Venezuela Must Stop April's Presidential Elections, Organization of American States Says

The Organization of American States, a continental organization dedicated to addressing Western Hemispheric affairs, urged Venezuela to postpone April’s presidential elections and guarantee a “just and free” process with international oversight.

The organization passed a resolution with 19 member countries voting in favor. Five countries voted against the measure, eight refrained from participating and two were absent. Venezuela and Bolivia were the only countries that vehemently rejected the call to this session, according to Venezuela’s newspaper El Nacional.

This is the first time that American states gathered to address Venezuelan affairs since a summit took place in Cancun, Mexico, in June of 2017. The organization, however, failed to reach a resolution to condemn the Nicolás Maduro administration’s National Constituent Assembly, a powerful legislative body created last summer that overrides laws and other decision-making made by the National Assembly—the only sector not controlled by his party, the United Socialist Party of Venezuela.  

Venezuela's Nicolas Maduro Venezuela's President Nicolas Maduro shows a document with the details of a "constituent assembly" to reform the constitution during a rally at Miraflores Palace in Caracas, Venezuela. U.S. sanctions pose a greater hurdle for the South American nation to transfer debt payments through the international financial system. Carlos Barria/Reuters

“The objective is to reignite a wave of violence from [the Organization of American States],” Samuel Moncada, Venezuela’s representative to the U.N., said. “And there are so many problems in the region, [such as] the case of Honduras [and claims of electoral fraud in that country], which was never mentioned here.”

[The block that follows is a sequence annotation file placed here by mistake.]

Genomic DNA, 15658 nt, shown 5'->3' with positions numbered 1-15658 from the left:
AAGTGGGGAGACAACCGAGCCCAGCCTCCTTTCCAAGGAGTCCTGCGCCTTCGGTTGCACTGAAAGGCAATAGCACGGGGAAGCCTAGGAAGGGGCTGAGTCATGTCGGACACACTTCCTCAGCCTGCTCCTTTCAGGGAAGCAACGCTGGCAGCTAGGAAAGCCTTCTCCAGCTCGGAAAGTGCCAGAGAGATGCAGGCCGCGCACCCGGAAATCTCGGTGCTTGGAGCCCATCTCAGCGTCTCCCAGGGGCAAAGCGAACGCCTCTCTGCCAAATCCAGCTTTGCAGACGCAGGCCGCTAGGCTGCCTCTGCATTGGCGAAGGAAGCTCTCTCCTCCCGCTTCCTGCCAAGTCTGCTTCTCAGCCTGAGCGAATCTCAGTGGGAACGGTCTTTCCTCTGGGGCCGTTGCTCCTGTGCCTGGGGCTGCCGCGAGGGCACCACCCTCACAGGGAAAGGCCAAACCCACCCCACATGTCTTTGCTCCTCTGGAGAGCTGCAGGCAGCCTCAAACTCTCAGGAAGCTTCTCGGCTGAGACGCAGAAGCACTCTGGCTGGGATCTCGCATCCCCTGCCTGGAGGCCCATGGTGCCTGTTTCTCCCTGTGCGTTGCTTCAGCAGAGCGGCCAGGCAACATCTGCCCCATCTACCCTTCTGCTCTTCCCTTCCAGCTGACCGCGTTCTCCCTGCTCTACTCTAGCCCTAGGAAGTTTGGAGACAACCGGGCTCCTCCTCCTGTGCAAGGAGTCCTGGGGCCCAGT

The resolution stipulates that Venezuela’s presidential elections on April 22 do not allow the realization of a “transparent, legitimate, credible and democratic” process and has called on Caracas to reconsider the premature call for a presidential race, in hopes of including all parties.

In January, the president said he was ready to be re-elected in this year’s elections after the Constituent Assembly announced the presidential poll would be held in April. Most of the opposition figures, however, are barred, jailed or exiled, while some others had ruled out any option to be in the race because they deem it fraudulent. Following the opposition’s refusal to participate, Maduro on Thursday called for a “mega-election” that could wipe out the opposition-run legislature and allow him to tighten his grip on the country. The announcement spurred a flurry of protests from other politicians.

The legislative elections, originally scheduled for 2020, could be held alongside this year’s presidential vote, but the country’s electoral council said it was considering holding legislative voting separately, Reuters reported.

This is not the first time the regional forum has rebuked Maduro’s actions. On Tuesday, the organization’s Secretary General Luis Almagro said that sanctions should be ramped up against Caracas’ leaders and the oil sector as a response to the nation’s political climate. “Sanctions have to become harsher, this is the way to move forward,” Almagro told a Geneva human rights forum held by UN Watch, a non-governmental organization.

Almagro’s call echoed Secretary of State Rex Tillerson’s remarks two weeks ago, when during his Latin America trip he discussed the need to impose sanctions on Venezuelan oil. However, his proposal received mixed responses.